Police custody inspections are carried out by HMICFRS and HM Inspectorate of Prisons (HMIP), as part of the criminal just inspectorates’ joint work programme. HMICFRS and HMIP have a rolling programme of unannounced police custody inspections across all 43 Home Office-funded police forces in England and Wales. The programme ensures that each force is inspected every six years, at a minimum.

View the latest HMICFRS report on Derbyshire custody.
View the ICV Scheme’s response to the latest HMICFRS inspection.

These inspections contribute to the UK’s response to OPCAT and the NPM. To comply with obligations under OPCAT, all places of detention must be inspected regularly to monitor treatment of, and conditions for, detainees. HMICFRS and HMIP are just two of the UK’s NPM members.

Recruitment of an Independent Custody Volunteer :

ICVs need good observational and thinking skills, strong ethical principles and should be comfortable challenging authority if required. ICVs would be required to undertake a minimum of one record review and one visit per month, totalling around 4/5 hours volunteering time. Where necessary, adjustments can be made in line with the Equality Act 2010.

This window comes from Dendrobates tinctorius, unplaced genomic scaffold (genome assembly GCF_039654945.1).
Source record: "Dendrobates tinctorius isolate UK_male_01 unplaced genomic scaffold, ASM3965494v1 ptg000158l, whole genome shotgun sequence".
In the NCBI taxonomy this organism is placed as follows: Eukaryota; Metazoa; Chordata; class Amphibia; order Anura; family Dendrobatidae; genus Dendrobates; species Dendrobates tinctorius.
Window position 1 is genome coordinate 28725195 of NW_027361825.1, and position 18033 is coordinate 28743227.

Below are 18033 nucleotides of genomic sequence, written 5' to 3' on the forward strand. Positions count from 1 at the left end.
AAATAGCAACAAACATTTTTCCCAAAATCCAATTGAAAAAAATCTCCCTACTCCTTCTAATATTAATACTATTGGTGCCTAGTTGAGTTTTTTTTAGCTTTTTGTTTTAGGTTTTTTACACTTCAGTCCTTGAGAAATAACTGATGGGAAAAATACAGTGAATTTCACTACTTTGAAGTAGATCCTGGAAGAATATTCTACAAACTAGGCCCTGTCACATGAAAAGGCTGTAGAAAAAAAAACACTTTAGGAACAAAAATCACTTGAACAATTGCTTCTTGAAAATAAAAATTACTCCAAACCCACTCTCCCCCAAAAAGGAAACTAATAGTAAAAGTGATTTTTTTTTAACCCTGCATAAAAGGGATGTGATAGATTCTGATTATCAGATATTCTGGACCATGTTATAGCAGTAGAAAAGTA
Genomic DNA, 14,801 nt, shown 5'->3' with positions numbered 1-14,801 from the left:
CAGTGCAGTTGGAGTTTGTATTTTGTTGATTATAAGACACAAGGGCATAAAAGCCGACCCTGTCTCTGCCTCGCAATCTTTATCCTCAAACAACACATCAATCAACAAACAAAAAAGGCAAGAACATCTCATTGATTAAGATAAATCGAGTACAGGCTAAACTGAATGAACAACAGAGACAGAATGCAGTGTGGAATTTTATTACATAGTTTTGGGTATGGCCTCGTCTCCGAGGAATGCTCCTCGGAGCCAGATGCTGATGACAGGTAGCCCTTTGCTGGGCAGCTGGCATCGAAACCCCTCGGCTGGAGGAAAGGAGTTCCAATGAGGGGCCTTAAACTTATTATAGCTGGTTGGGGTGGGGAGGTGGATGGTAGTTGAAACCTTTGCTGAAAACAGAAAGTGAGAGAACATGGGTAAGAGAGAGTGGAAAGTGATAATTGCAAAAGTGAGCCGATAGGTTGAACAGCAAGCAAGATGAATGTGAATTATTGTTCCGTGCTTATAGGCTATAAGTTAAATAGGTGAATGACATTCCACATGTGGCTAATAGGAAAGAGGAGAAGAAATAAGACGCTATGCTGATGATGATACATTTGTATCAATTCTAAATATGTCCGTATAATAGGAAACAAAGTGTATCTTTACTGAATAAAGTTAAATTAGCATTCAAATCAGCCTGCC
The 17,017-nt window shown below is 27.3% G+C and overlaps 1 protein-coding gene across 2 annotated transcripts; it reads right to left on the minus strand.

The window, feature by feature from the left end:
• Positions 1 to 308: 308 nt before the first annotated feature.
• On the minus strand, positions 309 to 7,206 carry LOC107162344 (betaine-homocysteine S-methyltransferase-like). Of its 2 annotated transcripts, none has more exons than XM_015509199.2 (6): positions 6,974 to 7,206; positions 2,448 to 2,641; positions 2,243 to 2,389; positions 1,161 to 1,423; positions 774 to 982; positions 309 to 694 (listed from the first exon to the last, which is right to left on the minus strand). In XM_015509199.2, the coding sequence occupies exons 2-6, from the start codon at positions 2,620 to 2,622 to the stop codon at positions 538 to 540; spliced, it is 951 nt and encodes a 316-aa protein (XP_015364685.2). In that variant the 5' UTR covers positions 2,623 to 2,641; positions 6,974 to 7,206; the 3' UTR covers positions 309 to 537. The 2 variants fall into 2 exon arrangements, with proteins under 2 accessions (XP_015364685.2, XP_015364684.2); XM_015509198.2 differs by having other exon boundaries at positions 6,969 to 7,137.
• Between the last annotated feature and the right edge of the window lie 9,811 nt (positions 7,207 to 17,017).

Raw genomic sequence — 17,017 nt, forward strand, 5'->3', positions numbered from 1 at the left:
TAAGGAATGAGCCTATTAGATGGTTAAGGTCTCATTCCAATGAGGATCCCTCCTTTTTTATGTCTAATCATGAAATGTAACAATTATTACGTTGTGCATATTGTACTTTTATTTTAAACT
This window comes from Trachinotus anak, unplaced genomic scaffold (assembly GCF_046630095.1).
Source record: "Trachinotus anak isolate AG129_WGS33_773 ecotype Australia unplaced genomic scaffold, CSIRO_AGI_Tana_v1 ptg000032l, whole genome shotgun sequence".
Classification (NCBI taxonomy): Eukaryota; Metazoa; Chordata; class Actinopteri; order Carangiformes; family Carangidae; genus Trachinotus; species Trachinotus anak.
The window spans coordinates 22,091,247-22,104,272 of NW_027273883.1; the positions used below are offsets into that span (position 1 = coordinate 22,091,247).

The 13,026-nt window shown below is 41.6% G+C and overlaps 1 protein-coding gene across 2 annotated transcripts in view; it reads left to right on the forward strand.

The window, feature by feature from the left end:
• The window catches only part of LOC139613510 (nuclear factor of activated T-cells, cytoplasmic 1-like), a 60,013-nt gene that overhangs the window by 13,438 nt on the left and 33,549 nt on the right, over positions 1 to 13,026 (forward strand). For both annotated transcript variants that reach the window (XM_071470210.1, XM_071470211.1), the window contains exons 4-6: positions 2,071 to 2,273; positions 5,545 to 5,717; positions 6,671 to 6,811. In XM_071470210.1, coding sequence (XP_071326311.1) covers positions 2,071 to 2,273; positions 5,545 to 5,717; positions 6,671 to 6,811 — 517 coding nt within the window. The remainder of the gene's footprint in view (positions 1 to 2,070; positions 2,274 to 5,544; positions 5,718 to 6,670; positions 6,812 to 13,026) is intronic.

There are some restrictions on who can volunteer as an independent custody visitor in order to avoid conflicts of interest. For example, serving members of the police force and those who currently sit on the bench are not eligible to become custody visitors.  If you are concerned that you may have a conflict of interest, then please contact the office and we will be able to advise you.

Visitors are volunteers, and are not paid a salary but are reimbursed for any expenses they incur whilst carrying out their duties, such as car mileage and parking costs.

Training for an Independent Custody Visitor : :

In order to ensure that potential ICVs are sufficiently aware of the relevant law requirements for the care and custody of detainees, new ICVs must attend an Initial Training Day arranged by the OPCC. This enables new ICVs to enable them to carry out their function in an efficient and credible manner.

Training will cover the basic knowledge and skills required to carry out visits and record reviewing effectively. Students will receive a detailed manual of guidance to support their training.